There is a simple handle on top of the bag which despite its relatively small size is nicely padded and comfortable even for my big hands.

Tom Bihn supplied their fabulous Absolute Shoulder strap with my Ristretto. I wrote about this strap in my Western Flyer review, and consider it the standard by which all shoulder straps should be measured. The foam section in the middle is both brilliantly grippy, I hate fighting to keep a bag on my shoulders, and has enough elasticity to cushion the weight of your bag – it honestly seems to make the bag feel lighter.

Construction

The Ristretto is made from the same high-quality materials as the Western Flyer: 1050 denier ballistic nylon on the outside, and lightweight Japanese Dyneema on the inside. Both are great materials, which a nice feel and look as if they will wear incredibly well. The Ristretto is very light despite its tough materials; a bag really should weigh no more than the laptop it is designed to protect, and yet so many do.

The padding for the laptop section and back of the bag is about 0.5 cm thick and fairly soft in comparison to some other neoprene foam laptop cases I’ve used, but it does feel as if it will offer protection for all but the biggest of impacts. The inside of the laptop section is neoprene at the front and Dyneema at the rear, both are soft and smooth and will not mark your MacBook.

The zips are the same excellent YKK Aquaguard water-repellent zippers as on the Western Flyer, and as with the Absolute Strap these are the zips I now compare all zips with; they are smooth, strong and of course, have the clever water-repellent rubbing coating.

The buckle that closes the flap over the main section and front pocket is the amazingly named Duraflex Warrior buckle. The ‘Warrior’ buckle is typical Tom Bihn: incredibly tough, and long lasting, yet simple and easy to use. This buckle looks strong enough to hang a small car from but is easily opened with one hand. Perfect.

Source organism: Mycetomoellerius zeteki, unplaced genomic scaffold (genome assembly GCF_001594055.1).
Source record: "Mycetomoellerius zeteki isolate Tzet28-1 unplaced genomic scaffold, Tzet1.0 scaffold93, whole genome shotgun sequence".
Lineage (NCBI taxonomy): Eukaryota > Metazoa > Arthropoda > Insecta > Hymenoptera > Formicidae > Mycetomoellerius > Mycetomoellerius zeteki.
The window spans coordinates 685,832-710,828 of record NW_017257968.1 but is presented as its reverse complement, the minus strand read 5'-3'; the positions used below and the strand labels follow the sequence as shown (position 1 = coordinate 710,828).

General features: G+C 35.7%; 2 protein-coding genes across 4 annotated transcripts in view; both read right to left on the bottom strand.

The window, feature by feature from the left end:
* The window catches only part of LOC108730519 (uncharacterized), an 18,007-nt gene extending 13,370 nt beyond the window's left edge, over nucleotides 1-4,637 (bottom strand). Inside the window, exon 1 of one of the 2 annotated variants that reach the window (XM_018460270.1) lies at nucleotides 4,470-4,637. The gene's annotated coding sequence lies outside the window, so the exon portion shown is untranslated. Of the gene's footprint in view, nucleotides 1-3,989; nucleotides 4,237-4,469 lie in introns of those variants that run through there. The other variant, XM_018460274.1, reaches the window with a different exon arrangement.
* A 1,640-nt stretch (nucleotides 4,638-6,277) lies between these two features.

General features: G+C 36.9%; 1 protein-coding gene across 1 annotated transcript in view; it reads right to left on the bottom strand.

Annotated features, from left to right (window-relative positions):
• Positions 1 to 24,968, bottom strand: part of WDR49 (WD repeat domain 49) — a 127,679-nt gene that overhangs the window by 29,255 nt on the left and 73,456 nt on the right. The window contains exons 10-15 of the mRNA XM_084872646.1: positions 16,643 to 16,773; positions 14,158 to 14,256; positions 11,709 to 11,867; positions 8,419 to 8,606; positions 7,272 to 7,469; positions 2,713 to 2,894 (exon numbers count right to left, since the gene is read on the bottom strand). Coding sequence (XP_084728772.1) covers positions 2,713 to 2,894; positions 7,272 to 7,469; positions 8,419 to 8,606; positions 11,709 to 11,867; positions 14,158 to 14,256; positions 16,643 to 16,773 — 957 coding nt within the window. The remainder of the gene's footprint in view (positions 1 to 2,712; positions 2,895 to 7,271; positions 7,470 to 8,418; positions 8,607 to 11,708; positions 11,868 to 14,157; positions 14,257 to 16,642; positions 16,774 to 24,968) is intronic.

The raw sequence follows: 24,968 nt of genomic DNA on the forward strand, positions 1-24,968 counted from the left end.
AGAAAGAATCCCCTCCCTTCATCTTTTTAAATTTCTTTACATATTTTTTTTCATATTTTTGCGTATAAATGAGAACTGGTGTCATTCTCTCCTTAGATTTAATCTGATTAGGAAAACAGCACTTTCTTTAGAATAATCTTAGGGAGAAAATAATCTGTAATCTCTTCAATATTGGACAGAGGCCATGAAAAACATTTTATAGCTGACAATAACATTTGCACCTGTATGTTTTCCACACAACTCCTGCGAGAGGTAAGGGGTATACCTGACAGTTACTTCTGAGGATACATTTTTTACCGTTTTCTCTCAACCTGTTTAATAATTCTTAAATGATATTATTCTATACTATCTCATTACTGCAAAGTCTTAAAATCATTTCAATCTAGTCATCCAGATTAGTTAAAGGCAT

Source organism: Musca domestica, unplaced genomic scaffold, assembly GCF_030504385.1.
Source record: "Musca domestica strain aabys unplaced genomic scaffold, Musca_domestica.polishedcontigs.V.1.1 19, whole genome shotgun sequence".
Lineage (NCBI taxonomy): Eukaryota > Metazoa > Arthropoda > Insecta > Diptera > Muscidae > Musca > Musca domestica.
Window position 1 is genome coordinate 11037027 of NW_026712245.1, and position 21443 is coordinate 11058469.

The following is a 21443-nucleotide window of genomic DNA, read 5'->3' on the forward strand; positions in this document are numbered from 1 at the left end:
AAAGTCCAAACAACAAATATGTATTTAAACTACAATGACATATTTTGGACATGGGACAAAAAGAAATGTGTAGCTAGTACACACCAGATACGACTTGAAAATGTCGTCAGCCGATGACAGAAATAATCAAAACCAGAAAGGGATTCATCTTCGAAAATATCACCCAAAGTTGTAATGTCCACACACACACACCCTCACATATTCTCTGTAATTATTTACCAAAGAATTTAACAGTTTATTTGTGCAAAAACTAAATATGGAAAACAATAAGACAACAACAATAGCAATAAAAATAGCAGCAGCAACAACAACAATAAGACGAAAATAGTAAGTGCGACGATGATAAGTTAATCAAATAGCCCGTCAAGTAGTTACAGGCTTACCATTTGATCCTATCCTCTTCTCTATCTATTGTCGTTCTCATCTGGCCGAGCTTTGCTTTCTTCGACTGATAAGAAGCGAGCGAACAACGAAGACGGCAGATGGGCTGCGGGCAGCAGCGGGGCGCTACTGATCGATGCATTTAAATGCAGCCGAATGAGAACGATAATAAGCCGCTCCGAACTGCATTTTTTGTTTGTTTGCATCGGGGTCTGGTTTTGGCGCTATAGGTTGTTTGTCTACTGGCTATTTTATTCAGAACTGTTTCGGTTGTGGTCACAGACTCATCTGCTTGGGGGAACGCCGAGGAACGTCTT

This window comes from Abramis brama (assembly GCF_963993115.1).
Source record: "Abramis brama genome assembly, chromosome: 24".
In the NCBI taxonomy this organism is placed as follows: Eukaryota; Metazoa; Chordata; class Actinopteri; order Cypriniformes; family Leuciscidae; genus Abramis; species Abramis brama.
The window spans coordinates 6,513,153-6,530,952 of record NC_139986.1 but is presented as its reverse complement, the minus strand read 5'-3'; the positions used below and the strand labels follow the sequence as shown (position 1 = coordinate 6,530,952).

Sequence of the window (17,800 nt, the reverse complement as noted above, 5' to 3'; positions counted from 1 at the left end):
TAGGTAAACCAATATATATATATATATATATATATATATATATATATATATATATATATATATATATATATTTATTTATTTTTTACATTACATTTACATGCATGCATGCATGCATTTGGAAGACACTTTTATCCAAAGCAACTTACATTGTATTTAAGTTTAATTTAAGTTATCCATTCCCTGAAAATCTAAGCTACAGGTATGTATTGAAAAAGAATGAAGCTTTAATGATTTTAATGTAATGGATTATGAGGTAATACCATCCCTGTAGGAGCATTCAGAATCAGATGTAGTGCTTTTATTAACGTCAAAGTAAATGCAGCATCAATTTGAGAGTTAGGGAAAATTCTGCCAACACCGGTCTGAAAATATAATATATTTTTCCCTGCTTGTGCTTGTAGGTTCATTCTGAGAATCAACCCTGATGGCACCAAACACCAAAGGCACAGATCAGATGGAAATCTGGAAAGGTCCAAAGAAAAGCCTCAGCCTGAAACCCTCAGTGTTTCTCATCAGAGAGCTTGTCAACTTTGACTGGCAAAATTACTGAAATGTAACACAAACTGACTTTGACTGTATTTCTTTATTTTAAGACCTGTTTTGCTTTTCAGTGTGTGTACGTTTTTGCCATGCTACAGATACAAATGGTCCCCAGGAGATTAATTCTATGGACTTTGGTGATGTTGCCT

In Conclusion

The Ristretto is a great simple, almost minimalist, laptop bag. It’s well designed and well made, as you would expect from Tom Bihn, using the best materials and components for the job.

It’s surprisingly capacious given its relatively small dimensions and offers excellent laptop protection.

For me the Ristretto is a little too simple for an everyday laptop bag; I need more space and more pockets, and since hurting my back last year I now use a backpack.

But I originally intended to use the Ristretto as a coffee shop or conference bag, and for times when I want to travel lighter – and for this it is perfect.

Update – April 2017

My Tom Bihn Western Flyer continues to be a favourite piece of luggage and is wearing well, better than my view of Tom Bihn as a company.

I was in discussion with staff at Tom Bihn with regard to reviewing another of their bags. Sadly their actions have been rather disingenuous, offering and then withdrawing a review item after initially blaming stock levels, all with slow and terse communications.

A huge shame, as I used to think Tom Bihn were as good as their products.